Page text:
One of the most intertextual of contemporary Korean fiction writers, Kim Kyung-uk was born in 1971 in Kwangju, South Chŏlla Province. He earned a BA and an MA in English literature and Korean literature, respectively, from Seoul National University and teaches creative writing at Korean National University of Arts. Since his debut in 1993 with the novella "Outsider" (Autsaidŏ), published in Chakka segye (Writers world), he has produced more than a dozen story collections and novels.
Kim is evaluated perhaps too facilely by the critics for incorporating elements of popular culture in his works—understandable when we consider the titles of stories and novels such as Morrison Hotel (Morisŭn Hot'el), "Who Killed Kurt Cobain?" (Nu ka K'ŏt'ŭ K'obein ŭl chugyŏnnŭnga?), and "Leslie Cheung Is Dead, You Say?" (Chang Kug-yŏng i chugŏttago?). But the importance of such works extends beyond mere parody to challenge readers to reevaluate cultural icons and stereotypes—a project that is central to modern Korean fiction, to judge from the multiple intertextual fictional renderings of icons from classical Korea, such as Hwang Chin-i, and the many contemporary retellings of some of Korea's best-known folktales, such as "The Woodcutter and the Nymph." Kim is especially interested in how individuals manage to re-invent themselves and/or live double [End Page 11] lives, and in crafting portraits of such characters he reflects writing by both Korean and non-Korean authors. In its gravitas and apocalyptic background "Young Hearts Never Grow Old" (Sonyŏn ŭn nŭkchi annŭnda, 2013), for example, echoes both P'yŏn Hye-yŏng's "Mallow Gardens" (Aoi kadŭn, 2003) and Cormac McCarthy's The Road. The reading therapist in "Dangerous Reading" (Wihŏmhan toksŏ, 2006) resembles the suicide consultant in Kim Yŏng-ha's I Have the Right to Destroy Myself (Na nŭn na rŭl p'agoehal kwŏlli ka itta, 1996) and would be at home in a story by John Cheever. And with his 2007 novel Kingdom of a Thousand Years (Ch'ŏn nyŏn ŭi wangguk), inspired by the story of Hendrik Hamel and his band of castaway Dutch sailors, Kim has reached far back into Chosŏn history for a most unusual tale of adaptation and survival.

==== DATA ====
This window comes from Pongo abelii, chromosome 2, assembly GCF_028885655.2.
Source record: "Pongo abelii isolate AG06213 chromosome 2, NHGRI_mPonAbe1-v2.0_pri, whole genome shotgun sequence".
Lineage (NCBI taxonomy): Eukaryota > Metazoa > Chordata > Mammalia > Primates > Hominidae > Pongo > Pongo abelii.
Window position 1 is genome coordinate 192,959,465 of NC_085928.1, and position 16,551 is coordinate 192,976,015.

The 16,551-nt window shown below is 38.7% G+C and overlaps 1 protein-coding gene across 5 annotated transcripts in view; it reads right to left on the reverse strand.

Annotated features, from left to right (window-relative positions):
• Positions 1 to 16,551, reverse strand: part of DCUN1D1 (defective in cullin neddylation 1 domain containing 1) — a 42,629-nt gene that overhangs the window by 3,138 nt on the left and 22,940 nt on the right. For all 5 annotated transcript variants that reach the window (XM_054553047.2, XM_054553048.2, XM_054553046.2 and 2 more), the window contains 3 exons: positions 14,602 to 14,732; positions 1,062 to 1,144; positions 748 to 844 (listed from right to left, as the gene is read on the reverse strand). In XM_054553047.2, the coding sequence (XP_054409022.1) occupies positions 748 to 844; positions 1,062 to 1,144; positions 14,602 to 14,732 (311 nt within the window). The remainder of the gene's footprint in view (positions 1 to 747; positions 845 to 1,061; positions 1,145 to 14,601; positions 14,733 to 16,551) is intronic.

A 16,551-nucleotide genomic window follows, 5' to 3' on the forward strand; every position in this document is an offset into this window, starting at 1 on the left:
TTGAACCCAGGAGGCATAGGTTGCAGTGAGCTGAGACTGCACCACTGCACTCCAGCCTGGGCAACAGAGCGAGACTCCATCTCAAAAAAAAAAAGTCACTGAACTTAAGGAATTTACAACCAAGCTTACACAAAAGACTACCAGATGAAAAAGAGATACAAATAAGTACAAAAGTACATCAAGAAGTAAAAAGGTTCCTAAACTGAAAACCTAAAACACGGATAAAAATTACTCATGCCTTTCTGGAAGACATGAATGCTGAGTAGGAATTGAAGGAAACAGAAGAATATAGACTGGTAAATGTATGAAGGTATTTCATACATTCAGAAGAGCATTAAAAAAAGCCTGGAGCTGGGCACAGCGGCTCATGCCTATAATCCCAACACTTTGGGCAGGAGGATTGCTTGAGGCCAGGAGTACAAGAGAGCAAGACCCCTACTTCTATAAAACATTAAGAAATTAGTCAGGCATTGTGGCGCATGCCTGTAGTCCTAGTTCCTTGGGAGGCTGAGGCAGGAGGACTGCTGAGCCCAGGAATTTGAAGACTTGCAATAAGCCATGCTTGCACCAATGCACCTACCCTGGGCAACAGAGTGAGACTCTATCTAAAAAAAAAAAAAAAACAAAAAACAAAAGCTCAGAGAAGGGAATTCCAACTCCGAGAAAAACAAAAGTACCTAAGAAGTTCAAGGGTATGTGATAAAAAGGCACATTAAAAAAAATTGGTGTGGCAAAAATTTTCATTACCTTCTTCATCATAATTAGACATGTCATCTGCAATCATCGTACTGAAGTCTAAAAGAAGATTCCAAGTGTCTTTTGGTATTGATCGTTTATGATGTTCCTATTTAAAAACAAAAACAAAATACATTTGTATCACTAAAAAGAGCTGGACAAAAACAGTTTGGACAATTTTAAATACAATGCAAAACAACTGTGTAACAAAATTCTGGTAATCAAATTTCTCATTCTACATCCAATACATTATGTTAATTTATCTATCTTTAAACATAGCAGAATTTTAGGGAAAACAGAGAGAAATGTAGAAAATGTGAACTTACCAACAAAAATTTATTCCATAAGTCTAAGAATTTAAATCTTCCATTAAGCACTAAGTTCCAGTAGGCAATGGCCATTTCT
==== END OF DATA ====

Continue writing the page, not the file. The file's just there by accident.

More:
Kim's interest in intertextuality goes back at least as far as his apprenticeship in creative writing. In his acceptance speech upon being awarded the 2016 Yi Sang Literature Prize for "Ch'ŏnguk ŭi mun" (translated here by Soomin Yoo as "Heaven's Gate"), Kim observed that whenever he is about to submit a work for publication he realizes anew that he is a yŏngwŏnhan chimangsaeng ("forever-aspiring writer") who reads incessantly the works of his peers, regardless of their age. In doing so Kim reverts to the role of reader, understanding that without a readership Korean literature would be like the Titanic, with writers assuming the role of the doomed cruise ship's orchestra, which continued to play on even as the vessel was sinking.
In recent years Kim has begun to attract attention among English-language readers. He is now represented in English by "The Queen of Love" (Yŏnae ŭi yŏwang), translated by Ryan Yu in Acta Koreana (2012); "Young Hearts Never Grow Old," translated by Deborah Smith in Azalea 6 (2013); "99%" (thus titled in Korean as well), translated by Jane Lee and Bruce Fulton in World Literature Today (2013); "Dangerous Reading," translated by Brother Anthony in Koreana (2014); God Has No Grandchildren, a collection of his [End Page 12] stories translated by Sunok Kang and Melissa Thomson (2015); and "Spray" (Sŭp'ŭrei), translated by Jason Woodruff in an online feature in Asymptote (2017).
The following selection of Kim's writing includes a short essay by the author, translations of two of his stories, and the translation of an excerpt from his most recent novel. "The Mailman, Olivia Hussey, and Robert Redford" (Uch'ebu wa Ollibia Hasse wa Robŏt'ŭ Redŭp'odŭ) is included in his 1999 story collection Pet'i rŭl mannarŏ kada (Off to...